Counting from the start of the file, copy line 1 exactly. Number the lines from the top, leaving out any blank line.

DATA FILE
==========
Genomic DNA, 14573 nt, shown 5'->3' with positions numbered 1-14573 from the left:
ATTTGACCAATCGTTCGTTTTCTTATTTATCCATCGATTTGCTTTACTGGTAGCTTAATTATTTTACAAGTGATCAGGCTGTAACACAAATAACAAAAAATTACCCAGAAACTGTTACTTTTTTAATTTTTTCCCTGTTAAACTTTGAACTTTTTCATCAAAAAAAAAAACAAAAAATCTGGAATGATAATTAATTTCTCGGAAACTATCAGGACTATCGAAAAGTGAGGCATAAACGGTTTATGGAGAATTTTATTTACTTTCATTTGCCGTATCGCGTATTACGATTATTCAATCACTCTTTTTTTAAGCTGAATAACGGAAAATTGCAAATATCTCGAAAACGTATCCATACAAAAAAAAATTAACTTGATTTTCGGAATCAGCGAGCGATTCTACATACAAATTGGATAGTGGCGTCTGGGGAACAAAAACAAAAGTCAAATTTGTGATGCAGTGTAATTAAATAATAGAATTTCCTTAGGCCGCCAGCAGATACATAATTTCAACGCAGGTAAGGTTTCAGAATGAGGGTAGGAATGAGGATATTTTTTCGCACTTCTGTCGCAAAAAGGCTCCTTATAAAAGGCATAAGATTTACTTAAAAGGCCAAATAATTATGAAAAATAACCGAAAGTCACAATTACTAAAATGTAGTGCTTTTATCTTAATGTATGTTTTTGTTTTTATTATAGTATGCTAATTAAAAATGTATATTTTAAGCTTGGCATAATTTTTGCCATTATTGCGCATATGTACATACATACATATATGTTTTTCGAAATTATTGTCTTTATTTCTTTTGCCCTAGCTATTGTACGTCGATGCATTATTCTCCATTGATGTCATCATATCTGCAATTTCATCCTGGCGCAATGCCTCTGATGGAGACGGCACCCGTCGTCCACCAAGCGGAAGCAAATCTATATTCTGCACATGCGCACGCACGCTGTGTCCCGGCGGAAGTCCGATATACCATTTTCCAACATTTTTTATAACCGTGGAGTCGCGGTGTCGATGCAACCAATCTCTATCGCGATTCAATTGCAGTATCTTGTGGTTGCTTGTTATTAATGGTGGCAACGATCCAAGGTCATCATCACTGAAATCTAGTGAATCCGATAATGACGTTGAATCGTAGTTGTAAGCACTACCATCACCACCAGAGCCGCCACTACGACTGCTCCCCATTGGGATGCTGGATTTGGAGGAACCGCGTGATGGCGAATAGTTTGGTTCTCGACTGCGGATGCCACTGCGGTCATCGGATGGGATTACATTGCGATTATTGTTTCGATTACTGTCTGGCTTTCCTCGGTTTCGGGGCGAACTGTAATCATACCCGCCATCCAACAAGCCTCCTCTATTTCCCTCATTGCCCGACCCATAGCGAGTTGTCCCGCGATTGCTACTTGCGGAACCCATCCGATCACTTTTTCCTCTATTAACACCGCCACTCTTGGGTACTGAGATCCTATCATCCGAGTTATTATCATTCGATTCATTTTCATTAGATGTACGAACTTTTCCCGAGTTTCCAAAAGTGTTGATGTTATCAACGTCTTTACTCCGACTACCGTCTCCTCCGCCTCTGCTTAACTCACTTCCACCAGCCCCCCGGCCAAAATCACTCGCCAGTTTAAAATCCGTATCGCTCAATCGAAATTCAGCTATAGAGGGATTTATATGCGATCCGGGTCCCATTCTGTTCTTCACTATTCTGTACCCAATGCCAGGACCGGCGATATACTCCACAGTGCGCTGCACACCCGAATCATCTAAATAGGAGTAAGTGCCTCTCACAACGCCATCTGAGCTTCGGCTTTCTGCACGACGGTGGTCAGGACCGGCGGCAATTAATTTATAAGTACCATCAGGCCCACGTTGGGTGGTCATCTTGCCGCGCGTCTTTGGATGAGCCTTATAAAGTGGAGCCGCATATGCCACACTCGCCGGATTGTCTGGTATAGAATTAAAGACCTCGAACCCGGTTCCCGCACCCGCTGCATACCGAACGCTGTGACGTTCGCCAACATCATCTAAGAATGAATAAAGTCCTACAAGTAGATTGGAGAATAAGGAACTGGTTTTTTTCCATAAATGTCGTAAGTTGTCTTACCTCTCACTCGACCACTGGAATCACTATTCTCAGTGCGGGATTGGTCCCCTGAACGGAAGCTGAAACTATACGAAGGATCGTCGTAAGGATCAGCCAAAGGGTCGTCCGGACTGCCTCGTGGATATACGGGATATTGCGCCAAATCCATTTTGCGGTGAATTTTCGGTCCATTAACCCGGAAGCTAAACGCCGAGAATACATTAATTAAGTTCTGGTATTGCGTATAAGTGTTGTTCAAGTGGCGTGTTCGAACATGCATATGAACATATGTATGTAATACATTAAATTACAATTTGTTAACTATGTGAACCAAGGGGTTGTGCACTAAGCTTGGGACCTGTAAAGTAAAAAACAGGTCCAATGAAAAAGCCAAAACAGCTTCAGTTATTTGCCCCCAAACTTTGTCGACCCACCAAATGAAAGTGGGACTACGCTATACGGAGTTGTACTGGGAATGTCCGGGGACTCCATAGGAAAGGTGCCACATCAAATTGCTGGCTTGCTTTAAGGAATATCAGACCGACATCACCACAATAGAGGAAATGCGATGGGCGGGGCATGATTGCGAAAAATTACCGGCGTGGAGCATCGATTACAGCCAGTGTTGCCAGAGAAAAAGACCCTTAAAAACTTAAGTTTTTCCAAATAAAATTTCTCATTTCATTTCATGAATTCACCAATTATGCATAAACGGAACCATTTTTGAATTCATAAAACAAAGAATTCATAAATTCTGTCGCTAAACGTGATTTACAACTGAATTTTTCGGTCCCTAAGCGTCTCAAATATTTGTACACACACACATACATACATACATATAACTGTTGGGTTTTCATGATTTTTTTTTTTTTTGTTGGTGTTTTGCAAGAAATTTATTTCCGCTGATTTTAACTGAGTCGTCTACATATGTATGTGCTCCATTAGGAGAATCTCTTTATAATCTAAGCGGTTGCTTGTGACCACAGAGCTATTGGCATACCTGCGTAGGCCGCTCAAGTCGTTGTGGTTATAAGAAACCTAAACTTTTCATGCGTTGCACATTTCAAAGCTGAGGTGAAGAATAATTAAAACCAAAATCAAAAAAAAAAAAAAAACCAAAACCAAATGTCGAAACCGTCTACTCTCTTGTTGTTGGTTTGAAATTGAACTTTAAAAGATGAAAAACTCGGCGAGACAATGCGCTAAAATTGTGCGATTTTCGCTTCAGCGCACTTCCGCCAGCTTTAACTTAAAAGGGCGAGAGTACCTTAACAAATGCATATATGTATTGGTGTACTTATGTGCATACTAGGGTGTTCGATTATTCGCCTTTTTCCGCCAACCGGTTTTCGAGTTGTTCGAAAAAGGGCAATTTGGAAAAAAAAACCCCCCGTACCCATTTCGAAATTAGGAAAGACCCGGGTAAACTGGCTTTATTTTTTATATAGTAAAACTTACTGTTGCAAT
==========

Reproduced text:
Genomic DNA, 14573 nt, shown 5'->3' with positions numbered 1-14573 from the left: